Diego Maradona Biography: The great footballer Diego Maradona led Argentina to victory in the 1986 World Cup, although his achievements were overshadowed by his battles with drug abuse.
Who is Diego Maradona?
Diego Maradona is an Argentine soccer legend widely considered one of the best players of all time. Maradona led teams from clubs to championships in Argentina, Italy and Spain, and was famous for the Argentine team that won the 1986 World Cup. However, the football legend’s career was marred by a pair of suspensions. High profile for drug use, and has often faced health problems during retirement. Diego Maradona Biography
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Diego Armando Maradona was born on October 30, 1960 in Villa Fiorito, a province of Buenos Aires, Argentina. The fifth of eight children raised by Diego Sr. and Doña Tota, Maradona grew up in a poor but very close home. He received his first soccer ball as a gift at age 3 and quickly dedicated himself to the game.
At 10, Maradona joined Los Cebollitas, a youth team of Argentinos Juniors, one of the biggest clubs in Argentina. Showing his prodigious ability at an early age, Maradona led Los Cebollitas to an incredible unbeaten streak of 136 games. He made his professional debut for the senior team shortly before his 16th birthday.
A low but brave midfielder known for his ability to create goal opportunities for himself and others, Maradona (biography) took the club’s teams to championships in Argentina, Italy and Spain.
The pinnacle of his career came as a member of the Argentine national team that won the 1986 World Cup. His performance there included two memorable goals in a quarter-final victory over England. The first was illegally noted with his left hand, which Maradona then claimed was the work of “the hand of God” and the second did not require supernatural help other than an ability from another world to cross an avalanche of defenders to find the bottom of the net. . In total, Maradona played in four World Cups and scored 34 impressive goals in 91 international appearances for Argentina.
Despite his unquestionable brightness in the field, the emotional Maradona became equally known as a very controversial figure. He became addicted to cocaine while playing in Spain in the 1980s and received a 15-month suspension after testing positive for the substance in 1991. Maradona suffered another high-profile suspension three years later, this time to test positive for ephedrine during the World Cup. .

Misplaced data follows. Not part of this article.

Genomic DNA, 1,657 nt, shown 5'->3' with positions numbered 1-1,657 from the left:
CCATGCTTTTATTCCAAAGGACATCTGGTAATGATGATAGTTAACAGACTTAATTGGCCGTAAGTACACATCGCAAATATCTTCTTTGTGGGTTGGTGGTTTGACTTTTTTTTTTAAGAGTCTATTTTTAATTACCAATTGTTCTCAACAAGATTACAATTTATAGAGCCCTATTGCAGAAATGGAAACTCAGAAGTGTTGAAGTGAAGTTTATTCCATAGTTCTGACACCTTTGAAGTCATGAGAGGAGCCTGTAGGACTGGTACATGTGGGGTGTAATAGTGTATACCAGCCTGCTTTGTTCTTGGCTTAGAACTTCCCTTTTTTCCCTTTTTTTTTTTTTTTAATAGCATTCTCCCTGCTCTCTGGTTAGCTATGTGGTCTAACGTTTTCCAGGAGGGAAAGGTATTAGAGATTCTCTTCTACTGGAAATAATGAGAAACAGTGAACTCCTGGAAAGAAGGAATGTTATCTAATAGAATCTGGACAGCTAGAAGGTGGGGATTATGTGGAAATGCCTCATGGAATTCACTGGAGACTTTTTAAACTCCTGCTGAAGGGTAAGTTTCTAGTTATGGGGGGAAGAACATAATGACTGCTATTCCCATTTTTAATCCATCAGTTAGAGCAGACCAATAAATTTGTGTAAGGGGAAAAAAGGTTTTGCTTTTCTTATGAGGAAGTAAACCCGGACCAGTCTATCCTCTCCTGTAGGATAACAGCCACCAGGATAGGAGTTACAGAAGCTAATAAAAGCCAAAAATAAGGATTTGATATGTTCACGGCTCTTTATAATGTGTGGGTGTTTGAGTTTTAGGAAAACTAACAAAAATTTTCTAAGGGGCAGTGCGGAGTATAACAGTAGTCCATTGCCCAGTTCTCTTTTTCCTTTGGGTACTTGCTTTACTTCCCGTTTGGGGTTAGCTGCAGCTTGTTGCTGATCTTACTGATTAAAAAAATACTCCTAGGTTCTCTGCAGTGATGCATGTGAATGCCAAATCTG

Maradona spent the twilight of his career as a player in his home country, his physical abilities decreased with the increase of injuries and years of hard life. He announced his retirement on the eve of his birthday in 1997.
Life after football:
The problems that plagued Maradona (biography) later in his career as a player continued after his retirement. He was hospitalized for heart problems in 2000 and 2004, the second time he required the use of a respirator to breathe properly, and the following year he underwent gastric bypass surgery.
An Internet survey conducted by the International Football Association of the Federation named Maradona the best player of the twentieth century, but even that event was marked by controversy. Maradona was irritated when a special panel was created to ensure that Pele was honored together, and then refused to share the stage with the Brazilian legend.
In 2008, Maradona was hired to train the Argentine national team. Although the Argentines boasted a talented team headed by Lionel Messi, perhaps the best player in the world, they were fired from the 2010 World Cup with a 4-0 beating by Germany in the quarterfinals, and the contract of Maradona did not renew.
Despite the disappointments of the public, Maradona (biography) is still loved in Argentina as a native son who rose from his humble beginnings to reach the top of stardom on an international stage.
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